Walsh wows world with bronze

STU PIDDINGTON
Last updated 05:00 10/03/2014
south canterbury athletic club
MYTCHALL BRANSGROVE/ Fairfax NZ

STEPPING IT OUT: South Canterbury Athletic Club line up along a tape measure that set out the distance Tom Walsh threw his shot put to gain a bronze medal at the IAAF World Indoor Champs in Sopot, Poland. In the foreground is patron Bruce Leadley and coach Ian Baird, who is holding the size of shot put that Tom would have thrown.

Tom Walsh
Getty Images
TOM WALSH: ""I can't believe I was standing on that podium at the medal ceremony seeing the New Zealand flag raised."

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South Canterbury Amateur Athletic Club's Tom Walsh is blown away by his own efforts after career best of shot put of 21.26 metres landed him a surprise bronze medal at the World Indoor Championships in Poland.

Walsh emerged a genuine world-class talent after going into the event ranked 16th, and his third place effort put also set an Oceania indoor record.

The 22-year-old is now a medal favourite for the Commonwealth Games alongside Kiwi Jacko Gill, who remains on the injured list.

Fifth overall with one throw left in the final, Walsh saved his best for last to be beaten only by American champion Ryan Whiting and German Olympic silver medallist and two-times world champion David Storl.

Canadian Dylan Armstrong was the only established international absentee from yesterday's world final, and his personal best is 5 centimetres shorter than Walsh's best effort.

Walsh said it was a surreal feeling that he struggled to describe.

"I can't believe I was standing on that podium at the medal ceremony seeing the New Zealand flag raised. I came here for the experience and a top eight spot in my first major competition, it really is amazing."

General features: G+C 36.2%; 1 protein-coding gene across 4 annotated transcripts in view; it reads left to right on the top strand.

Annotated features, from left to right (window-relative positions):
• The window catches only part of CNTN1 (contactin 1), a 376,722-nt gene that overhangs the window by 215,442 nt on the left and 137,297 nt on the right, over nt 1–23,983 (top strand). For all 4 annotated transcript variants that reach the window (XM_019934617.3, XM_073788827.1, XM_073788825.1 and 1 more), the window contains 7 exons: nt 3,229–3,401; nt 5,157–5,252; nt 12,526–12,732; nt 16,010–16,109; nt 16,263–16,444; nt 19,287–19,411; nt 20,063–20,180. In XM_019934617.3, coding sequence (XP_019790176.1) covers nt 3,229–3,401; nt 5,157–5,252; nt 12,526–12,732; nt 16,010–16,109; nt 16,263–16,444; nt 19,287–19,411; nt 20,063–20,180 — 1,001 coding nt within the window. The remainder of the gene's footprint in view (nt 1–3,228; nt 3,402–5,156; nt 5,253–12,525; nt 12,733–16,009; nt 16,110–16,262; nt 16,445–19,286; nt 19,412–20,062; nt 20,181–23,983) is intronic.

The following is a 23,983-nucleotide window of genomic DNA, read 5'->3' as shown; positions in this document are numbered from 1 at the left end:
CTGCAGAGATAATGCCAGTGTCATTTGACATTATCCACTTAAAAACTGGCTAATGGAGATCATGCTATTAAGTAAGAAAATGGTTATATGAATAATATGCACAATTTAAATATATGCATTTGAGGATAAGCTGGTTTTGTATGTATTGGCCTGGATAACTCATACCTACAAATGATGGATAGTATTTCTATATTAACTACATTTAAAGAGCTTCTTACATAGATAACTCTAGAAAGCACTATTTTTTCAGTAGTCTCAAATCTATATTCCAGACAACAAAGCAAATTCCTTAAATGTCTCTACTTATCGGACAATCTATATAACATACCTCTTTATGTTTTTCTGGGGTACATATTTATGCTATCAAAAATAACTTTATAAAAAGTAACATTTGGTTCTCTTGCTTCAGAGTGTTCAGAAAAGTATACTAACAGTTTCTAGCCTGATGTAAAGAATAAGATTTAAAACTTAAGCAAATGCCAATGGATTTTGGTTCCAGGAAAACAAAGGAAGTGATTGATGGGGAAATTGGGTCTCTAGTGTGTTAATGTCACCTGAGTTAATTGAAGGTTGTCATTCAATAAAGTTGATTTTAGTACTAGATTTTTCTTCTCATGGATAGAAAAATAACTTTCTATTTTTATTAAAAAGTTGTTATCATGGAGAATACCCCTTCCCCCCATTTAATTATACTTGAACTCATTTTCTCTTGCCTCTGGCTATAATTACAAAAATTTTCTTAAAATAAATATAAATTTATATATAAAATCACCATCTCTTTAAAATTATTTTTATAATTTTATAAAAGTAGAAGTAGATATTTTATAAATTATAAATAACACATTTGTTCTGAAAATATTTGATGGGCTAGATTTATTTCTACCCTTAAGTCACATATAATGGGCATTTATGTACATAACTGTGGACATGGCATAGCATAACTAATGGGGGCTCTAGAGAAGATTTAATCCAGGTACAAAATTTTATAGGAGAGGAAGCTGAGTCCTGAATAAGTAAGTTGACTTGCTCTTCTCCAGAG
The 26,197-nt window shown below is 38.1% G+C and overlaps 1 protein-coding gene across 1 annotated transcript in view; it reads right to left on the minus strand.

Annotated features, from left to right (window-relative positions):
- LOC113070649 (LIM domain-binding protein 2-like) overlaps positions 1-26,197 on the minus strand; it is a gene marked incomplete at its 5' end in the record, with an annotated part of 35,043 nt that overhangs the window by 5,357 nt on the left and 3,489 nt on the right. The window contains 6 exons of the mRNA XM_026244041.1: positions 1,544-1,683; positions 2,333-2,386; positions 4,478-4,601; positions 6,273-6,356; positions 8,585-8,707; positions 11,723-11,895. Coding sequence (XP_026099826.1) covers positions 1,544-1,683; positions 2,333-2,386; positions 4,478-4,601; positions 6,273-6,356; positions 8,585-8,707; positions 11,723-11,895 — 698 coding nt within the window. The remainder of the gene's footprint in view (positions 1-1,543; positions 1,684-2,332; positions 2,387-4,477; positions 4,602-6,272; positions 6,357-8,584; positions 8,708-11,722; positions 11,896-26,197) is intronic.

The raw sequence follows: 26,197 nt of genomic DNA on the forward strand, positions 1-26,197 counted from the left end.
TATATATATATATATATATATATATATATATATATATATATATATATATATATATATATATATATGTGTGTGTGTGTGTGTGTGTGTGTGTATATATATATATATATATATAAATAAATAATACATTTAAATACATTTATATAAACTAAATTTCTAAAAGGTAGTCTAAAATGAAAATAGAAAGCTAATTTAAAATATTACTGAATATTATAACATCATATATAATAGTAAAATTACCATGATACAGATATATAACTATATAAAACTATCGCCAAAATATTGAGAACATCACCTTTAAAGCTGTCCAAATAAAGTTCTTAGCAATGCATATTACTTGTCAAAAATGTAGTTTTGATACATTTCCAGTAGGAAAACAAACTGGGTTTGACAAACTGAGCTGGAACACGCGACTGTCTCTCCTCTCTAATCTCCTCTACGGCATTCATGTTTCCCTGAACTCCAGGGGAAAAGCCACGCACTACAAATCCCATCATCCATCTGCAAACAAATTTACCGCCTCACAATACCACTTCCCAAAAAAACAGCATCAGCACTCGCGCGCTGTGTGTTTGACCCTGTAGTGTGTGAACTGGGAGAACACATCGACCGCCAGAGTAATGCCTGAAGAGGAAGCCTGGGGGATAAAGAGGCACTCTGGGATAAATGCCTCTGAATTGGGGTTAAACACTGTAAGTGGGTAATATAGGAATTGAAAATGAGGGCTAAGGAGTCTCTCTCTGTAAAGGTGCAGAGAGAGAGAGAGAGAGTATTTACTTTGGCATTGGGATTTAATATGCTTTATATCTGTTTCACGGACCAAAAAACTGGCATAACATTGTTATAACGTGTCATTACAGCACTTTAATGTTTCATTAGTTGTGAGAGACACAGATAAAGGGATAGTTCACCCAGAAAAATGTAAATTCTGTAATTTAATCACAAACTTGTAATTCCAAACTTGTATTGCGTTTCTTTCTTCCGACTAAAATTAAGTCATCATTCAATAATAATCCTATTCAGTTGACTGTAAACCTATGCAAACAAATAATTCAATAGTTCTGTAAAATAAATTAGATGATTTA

Walsh said interest in him had gone through the roof since winning bronze, which he was struggling to comprehend.

"The first people I spoke to back home were my parents, Peter and Karen. My mum said she was so overcome with emotion she cried, while my dad was at a loss for words to describe what had just happened. It has been an amazing adventure."

Walsh said 10 days in Switzerland with Valerie Adams and her coach, Jean-Pierre Egger, was a real privilege.

"This period of time really helped put the final gloss on my preparations.

"Of course, the vast majority of the hard work was put in with my coach Ian Baird (in Timaru) and strength and conditioning coach Andrew McLennan in the many months, if not years, before the championships."

Walsh said he knew if everything clicked he could achieve 21m.

"I also took into the championships a positive attitude and I knew I had everything to gain and nothing to lose."

Walsh said he wasn't sure when his final throw landed whether it was good enough.

"Thankfully, it was and once the distance flashed up that I'd thrown 21.26m - the best throw of my life in the biggest competition of my life - I couldn't quite believe it."

Walsh said he celebrated with a couple of beers and finally took the medal off just before he went to bed, "for fear I might strangle myself".

"I managed to get three or four hours sleep because I was on a huge buzz, not from the alcohol, but winning bronze."

The Christchurch builder has no chance to rest on his laurels.

He flies back to Australia to train for the Melbourne World Challenge before the New Zealand Track and Field Champs in Wellington, where suddenly he is favourite ahead of his much anticipated match-up with Gill.

Walsh may find life changes somewhat now he is genuine 2016 Rio Olympic contender, and the tool belt and hammer may be put away for some time.

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- The Timaru Herald

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